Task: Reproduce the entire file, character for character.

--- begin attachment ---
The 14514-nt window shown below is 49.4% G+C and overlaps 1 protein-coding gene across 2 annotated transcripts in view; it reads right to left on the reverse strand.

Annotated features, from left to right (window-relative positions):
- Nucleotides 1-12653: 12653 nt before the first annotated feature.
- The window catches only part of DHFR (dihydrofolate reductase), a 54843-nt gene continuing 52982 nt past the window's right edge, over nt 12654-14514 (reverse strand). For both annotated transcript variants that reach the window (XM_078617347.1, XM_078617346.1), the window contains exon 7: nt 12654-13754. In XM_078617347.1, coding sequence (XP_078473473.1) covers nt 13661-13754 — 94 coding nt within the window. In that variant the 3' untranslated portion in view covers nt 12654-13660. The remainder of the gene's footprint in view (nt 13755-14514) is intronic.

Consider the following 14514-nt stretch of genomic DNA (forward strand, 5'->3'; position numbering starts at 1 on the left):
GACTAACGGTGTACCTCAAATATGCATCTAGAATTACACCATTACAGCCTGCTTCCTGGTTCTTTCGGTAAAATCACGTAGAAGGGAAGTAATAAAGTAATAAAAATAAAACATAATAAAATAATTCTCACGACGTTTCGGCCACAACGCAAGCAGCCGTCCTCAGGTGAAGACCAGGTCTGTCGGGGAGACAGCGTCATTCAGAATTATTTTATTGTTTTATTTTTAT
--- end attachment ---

The 14514-nt window shown below is 49.4% G+C and overlaps 1 protein-coding gene across 2 annotated transcripts in view; it reads right to left on the reverse strand.

Annotated features, from left to right (window-relative positions):
- Nucleotides 1-12653: 12653 nt before the first annotated feature.
- The window catches only part of DHFR (dihydrofolate reductase), a 54843-nt gene continuing 52982 nt past the window's right edge, over nt 12654-14514 (reverse strand). For both annotated transcript variants that reach the window (XM_078617347.1, XM_078617346.1), the window contains exon 7: nt 12654-13754. In XM_078617347.1, coding sequence (XP_078473473.1) covers nt 13661-13754 — 94 coding nt within the window. In that variant the 3' untranslated portion in view covers nt 12654-13660. The remainder of the gene's footprint in view (nt 13755-14514) is intronic.

Consider the following 14514-nt stretch of genomic DNA (forward strand, 5'->3'; position numbering starts at 1 on the left):
GACTAACGGTGTACCTCAAATATGCATCTAGAATTACACCATTACAGCCTGCTTCCTGGTTCTTTCGGTAAAATCACGTAGAAGGGAAGTAATAAAGTAATAAAAATAAAACATAATAAAATAATTCTCACGACGTTTCGGCCACAACGCAAGCAGCCGTCCTCAGGTGAAGACCAGGTCTGTCGGGGAGACAGCGTCATTCAGAATTATTTTATTGTTTTATTTTTAT